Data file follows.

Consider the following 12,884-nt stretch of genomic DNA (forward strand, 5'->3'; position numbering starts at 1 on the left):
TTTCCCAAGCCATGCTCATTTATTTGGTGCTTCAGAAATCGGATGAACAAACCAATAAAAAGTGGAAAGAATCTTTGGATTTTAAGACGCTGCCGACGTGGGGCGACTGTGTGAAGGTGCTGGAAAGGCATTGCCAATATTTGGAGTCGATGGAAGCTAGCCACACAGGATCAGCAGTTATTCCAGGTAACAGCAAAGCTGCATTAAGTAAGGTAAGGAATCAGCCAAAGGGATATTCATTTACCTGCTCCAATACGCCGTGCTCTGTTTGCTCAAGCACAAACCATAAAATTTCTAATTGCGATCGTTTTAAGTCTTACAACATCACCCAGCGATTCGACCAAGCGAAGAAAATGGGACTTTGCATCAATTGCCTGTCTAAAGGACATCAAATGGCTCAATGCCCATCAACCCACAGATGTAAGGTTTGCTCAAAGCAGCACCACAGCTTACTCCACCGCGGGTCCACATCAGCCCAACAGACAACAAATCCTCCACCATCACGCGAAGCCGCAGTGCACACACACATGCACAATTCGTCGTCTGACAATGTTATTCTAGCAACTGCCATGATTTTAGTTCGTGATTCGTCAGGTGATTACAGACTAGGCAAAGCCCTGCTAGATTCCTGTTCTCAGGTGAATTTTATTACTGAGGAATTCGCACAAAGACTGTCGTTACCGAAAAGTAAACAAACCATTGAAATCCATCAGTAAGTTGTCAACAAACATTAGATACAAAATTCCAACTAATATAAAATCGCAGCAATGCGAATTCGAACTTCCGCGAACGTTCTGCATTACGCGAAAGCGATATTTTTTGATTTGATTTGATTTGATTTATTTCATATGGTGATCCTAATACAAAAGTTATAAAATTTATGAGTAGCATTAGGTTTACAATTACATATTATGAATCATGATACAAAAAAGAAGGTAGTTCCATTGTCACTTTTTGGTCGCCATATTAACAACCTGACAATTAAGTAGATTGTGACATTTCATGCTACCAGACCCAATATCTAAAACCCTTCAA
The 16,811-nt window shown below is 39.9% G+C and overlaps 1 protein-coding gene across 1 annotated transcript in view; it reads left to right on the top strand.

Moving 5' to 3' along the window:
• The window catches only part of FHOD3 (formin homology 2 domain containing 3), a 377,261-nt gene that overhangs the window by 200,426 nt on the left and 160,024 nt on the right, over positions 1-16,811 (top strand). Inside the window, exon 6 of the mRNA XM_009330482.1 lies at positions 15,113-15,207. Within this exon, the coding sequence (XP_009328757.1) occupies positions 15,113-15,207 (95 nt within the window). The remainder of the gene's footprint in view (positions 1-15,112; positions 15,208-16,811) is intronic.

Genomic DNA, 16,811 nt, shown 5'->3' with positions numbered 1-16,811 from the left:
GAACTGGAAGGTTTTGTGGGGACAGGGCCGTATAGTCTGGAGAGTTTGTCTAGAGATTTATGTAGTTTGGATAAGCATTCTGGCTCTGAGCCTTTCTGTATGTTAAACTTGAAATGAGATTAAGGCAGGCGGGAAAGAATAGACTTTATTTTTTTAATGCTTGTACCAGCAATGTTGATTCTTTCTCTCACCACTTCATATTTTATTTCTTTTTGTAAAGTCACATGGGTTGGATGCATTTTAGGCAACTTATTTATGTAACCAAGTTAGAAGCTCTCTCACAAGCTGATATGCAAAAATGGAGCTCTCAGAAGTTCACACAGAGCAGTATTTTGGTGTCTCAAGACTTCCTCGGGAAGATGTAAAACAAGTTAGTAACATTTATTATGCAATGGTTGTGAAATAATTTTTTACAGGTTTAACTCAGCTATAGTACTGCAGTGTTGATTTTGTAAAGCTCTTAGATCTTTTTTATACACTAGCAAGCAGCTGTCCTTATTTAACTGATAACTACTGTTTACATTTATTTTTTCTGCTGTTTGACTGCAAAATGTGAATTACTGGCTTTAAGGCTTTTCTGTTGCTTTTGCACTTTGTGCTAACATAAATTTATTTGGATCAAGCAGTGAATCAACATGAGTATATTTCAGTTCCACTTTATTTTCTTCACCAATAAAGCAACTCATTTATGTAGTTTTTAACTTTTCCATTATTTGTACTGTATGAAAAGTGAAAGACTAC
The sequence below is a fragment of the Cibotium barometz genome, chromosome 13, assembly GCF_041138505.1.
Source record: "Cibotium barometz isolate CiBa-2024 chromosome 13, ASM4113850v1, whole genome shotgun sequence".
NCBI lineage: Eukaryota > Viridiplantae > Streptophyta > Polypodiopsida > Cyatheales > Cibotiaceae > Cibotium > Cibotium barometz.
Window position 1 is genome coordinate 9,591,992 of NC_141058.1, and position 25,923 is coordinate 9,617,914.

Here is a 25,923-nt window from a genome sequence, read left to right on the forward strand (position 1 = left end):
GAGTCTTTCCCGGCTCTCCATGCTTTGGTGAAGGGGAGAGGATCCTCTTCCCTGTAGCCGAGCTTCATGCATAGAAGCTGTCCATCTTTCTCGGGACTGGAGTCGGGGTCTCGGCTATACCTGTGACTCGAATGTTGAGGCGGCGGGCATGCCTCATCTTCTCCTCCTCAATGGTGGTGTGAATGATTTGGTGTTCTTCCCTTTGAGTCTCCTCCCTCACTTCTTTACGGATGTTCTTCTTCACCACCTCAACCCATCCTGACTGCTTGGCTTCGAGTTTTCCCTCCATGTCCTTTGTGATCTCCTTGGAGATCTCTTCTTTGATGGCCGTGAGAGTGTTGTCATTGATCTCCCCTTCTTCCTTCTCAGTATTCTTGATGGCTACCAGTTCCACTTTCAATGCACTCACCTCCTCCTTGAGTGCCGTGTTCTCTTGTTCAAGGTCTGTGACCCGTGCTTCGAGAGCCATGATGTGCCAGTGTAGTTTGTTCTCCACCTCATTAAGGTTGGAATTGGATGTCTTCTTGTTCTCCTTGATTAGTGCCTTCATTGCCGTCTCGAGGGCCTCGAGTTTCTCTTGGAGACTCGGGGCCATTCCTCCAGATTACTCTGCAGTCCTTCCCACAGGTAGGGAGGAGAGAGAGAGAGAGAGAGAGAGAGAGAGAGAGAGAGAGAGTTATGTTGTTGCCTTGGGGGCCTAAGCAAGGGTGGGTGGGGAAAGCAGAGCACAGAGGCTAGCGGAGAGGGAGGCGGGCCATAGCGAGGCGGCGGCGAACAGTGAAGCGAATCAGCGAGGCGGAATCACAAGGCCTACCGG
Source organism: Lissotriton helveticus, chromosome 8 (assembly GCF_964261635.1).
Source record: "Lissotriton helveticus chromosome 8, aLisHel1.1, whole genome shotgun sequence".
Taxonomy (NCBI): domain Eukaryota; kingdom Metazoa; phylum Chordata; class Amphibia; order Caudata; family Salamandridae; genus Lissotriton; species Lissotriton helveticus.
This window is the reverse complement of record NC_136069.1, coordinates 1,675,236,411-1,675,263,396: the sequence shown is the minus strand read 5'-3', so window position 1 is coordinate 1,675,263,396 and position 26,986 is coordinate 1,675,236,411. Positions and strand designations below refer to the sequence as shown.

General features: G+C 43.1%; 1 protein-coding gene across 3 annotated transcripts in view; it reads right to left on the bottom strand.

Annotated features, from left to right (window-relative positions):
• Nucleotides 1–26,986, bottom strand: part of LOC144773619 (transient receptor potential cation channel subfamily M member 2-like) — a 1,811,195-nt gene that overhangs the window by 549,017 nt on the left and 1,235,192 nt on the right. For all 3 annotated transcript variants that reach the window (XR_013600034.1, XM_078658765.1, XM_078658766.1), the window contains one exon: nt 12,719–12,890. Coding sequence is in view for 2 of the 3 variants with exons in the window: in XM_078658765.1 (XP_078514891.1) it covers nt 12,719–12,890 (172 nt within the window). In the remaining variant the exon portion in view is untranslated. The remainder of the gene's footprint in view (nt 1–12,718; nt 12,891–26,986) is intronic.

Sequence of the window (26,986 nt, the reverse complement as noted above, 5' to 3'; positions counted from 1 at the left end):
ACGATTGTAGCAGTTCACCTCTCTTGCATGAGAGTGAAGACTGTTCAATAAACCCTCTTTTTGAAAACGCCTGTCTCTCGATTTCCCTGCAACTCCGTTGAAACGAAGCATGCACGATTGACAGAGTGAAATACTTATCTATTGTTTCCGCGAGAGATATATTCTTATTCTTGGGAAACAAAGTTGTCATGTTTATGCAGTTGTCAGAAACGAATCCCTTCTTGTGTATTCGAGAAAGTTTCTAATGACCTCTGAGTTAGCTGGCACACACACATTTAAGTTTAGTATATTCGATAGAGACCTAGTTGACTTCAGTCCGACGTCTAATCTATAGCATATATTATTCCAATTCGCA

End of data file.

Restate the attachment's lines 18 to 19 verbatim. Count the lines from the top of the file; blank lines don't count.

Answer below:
General features: G+C 43.1%; 1 protein-coding gene across 3 annotated transcripts in view; it reads right to left on the bottom strand.

Annotated features, from left to right (window-relative positions):